• $\begingroup$ Putting aside for a moment the daunting scale of the temperature problem, and the even more pressing (heh) pressure problem that some answers have mentioned, at some depth the structure of your tunnel walls will collapse under its own weight. See also: Why you can't build a tower to orbit. $\endgroup$ – Doug Warren Jul 31 '15 at 16:05
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I don't think this can work: the problem is not just temperature but pressure. The walls of the tunnel need to be made of a substance that is much more resistant to temperature and pressure than the natural mineral (molten or otherwise) substance of the mantle. So, building the tunnel out of cooled-down mantle substance is doomed to fail, i would say. You need some unobtainium. https://en.wikipedia.org/wiki/Unobtainium#Science_fiction

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  • $\begingroup$ Btw, that shiny stuff that cutlery is made out of is called metal. "mettle" is a different word similar in meaning to "strength of character or bravery". $\endgroup$ – Max Williams Jul 31 '15 at 15:45
  • $\begingroup$ I guess I didn't really think about the pressure... $\endgroup$ – Lorry Laurence mcLarry Aug 19 '15 at 1:59
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Possibly possible, but not effective.

  • It will get uncomfortably hot long before the rock turns liquid.
  • Somewhat plastic but not yet molten rock will squeeze your bore shut. Can you armor against those forces when the armor is riddled with cooling pipes?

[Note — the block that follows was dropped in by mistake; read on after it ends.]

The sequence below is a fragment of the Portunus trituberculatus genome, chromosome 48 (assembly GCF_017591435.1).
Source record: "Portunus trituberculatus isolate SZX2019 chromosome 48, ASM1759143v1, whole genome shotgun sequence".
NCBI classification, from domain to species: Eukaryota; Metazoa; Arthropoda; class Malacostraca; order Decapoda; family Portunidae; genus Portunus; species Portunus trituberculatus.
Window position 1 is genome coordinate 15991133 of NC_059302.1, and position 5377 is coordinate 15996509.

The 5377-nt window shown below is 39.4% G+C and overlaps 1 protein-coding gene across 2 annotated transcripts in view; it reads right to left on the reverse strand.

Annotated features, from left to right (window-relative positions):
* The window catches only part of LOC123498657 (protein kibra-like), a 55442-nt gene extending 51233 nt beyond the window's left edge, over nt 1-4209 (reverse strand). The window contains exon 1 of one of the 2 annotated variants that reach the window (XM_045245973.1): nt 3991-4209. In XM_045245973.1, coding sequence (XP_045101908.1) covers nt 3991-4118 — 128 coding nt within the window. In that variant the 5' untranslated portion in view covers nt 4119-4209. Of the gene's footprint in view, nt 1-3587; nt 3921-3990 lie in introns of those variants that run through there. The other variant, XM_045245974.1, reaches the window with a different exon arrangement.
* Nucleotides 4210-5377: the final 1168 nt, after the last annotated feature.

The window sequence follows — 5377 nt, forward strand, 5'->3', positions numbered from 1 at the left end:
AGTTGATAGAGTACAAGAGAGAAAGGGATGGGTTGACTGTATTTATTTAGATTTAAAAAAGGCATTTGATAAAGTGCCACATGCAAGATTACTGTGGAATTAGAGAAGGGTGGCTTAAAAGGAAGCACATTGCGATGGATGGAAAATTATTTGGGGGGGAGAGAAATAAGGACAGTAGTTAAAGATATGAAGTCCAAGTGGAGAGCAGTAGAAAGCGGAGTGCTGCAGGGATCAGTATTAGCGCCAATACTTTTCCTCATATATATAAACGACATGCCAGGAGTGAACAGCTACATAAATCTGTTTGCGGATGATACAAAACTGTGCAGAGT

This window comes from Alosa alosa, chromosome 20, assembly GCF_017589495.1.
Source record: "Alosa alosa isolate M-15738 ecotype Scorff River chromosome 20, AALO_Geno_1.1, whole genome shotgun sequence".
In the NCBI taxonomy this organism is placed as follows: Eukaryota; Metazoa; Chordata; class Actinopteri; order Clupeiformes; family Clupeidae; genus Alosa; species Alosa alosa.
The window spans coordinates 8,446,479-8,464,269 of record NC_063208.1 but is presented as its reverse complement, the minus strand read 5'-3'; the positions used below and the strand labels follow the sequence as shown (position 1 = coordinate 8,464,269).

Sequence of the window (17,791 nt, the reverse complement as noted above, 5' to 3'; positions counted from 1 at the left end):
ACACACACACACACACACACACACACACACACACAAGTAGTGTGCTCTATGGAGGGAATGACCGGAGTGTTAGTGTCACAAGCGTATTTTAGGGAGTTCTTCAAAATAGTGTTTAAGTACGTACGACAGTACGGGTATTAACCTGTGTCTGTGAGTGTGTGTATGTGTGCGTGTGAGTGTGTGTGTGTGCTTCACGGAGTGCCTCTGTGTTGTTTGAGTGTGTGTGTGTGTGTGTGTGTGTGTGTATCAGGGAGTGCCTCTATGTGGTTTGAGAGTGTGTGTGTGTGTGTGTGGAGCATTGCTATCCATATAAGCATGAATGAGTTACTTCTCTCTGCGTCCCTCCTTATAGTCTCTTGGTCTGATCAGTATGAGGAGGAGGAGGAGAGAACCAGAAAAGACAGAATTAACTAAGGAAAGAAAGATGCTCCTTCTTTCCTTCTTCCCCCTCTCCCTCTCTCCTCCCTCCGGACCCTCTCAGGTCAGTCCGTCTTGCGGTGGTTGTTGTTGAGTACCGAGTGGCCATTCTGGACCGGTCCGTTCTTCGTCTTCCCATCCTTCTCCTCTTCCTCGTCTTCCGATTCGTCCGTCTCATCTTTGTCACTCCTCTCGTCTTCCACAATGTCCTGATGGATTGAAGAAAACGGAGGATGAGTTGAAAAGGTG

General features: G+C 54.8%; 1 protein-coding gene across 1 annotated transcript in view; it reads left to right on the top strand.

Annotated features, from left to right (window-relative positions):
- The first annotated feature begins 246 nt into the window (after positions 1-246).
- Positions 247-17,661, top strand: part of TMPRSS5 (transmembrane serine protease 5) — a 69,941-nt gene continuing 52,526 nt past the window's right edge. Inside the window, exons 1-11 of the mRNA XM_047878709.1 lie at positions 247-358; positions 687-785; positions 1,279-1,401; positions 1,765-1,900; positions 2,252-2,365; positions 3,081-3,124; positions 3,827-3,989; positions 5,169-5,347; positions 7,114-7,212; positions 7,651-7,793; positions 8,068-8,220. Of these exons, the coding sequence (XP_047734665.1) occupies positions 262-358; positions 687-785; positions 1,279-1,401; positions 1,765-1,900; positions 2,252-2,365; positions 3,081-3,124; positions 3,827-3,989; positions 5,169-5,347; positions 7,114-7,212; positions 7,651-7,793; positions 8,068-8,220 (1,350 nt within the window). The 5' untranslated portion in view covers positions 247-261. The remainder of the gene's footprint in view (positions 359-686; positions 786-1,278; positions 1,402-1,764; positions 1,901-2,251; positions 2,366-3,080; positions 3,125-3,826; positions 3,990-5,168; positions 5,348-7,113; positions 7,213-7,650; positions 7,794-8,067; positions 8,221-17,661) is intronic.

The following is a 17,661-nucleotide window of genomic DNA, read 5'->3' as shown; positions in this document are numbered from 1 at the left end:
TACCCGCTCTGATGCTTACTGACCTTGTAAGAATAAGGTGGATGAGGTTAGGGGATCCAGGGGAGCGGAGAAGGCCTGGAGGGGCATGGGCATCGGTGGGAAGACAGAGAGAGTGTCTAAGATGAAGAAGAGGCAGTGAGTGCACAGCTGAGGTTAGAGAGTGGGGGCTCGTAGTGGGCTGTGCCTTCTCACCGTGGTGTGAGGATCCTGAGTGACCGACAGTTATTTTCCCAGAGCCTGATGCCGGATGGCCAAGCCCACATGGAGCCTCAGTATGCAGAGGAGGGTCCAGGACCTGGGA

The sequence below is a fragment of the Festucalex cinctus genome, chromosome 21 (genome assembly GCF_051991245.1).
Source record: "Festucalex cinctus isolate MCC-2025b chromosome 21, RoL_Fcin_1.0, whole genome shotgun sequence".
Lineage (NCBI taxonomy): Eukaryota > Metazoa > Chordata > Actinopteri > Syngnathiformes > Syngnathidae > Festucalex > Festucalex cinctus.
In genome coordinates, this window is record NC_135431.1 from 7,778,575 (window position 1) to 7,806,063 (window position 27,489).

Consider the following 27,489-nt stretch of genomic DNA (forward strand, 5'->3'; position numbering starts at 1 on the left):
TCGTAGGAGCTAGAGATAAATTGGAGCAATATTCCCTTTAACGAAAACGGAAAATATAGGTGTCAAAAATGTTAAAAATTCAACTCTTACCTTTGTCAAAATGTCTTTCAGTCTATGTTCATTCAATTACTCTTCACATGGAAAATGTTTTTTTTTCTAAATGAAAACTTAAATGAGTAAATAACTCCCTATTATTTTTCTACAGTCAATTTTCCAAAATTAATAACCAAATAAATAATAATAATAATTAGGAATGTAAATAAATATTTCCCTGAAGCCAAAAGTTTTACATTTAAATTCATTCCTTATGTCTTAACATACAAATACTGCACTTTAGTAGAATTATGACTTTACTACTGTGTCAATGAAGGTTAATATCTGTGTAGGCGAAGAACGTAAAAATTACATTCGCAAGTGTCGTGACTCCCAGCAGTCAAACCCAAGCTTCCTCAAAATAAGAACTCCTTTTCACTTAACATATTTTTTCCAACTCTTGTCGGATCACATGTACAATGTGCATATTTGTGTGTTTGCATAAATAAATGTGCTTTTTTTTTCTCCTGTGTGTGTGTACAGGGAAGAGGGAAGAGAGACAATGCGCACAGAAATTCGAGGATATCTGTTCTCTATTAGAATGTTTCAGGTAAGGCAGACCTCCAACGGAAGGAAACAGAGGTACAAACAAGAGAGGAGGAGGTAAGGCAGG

• Iron is concentrated at the core, but that is thousands of miles down.

This sounds like a space opera project, not near-future science fiction.

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  • $\begingroup$ well... if the hole is cylindric, and sufficiently cooled, it might just be able to withhold the pressure from the surrounding material that is above its glass temperature. Provided you can carry away enough heat with those coolers, that is. $\endgroup$ – Burki Jul 31 '15 at 14:03
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I don't know if you'd actually need unobtainium. Wikipedia puts the pressure at the earth's core at 300 - 360 GPa here. The compressive strength of diamond is speculatively more than 100 GPa. Without trying to do the engineering on collapse pressure, a cylinder can very vaguely withstand pressure of the same order of magnitude as it's materials's compressive strength.

So, conceivably 3 or 4 concentric cylinders of diamond with high pressure gas between them could withstand this load. The inside is at your room pressure, which will working pressure, which will be several hundred atm (air pressure goes up by roughly 1 atm per 9km of descent into the earth). Each shell supports a pressure difference just below its failure strength. The spaces between the tubes could be your cooling fluid circulation, after all, high pressure steam shouldn't be in short supply.

Of more realistic materials, tungsten carbide has a compressive strength of 5GPa, so you'd need something like 60 or 80 concentric cylinders.

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  • $\begingroup$ Can you account for how to handle the immense temperatures at the earth's core? $\endgroup$ – Green Aug 20 '15 at 19:47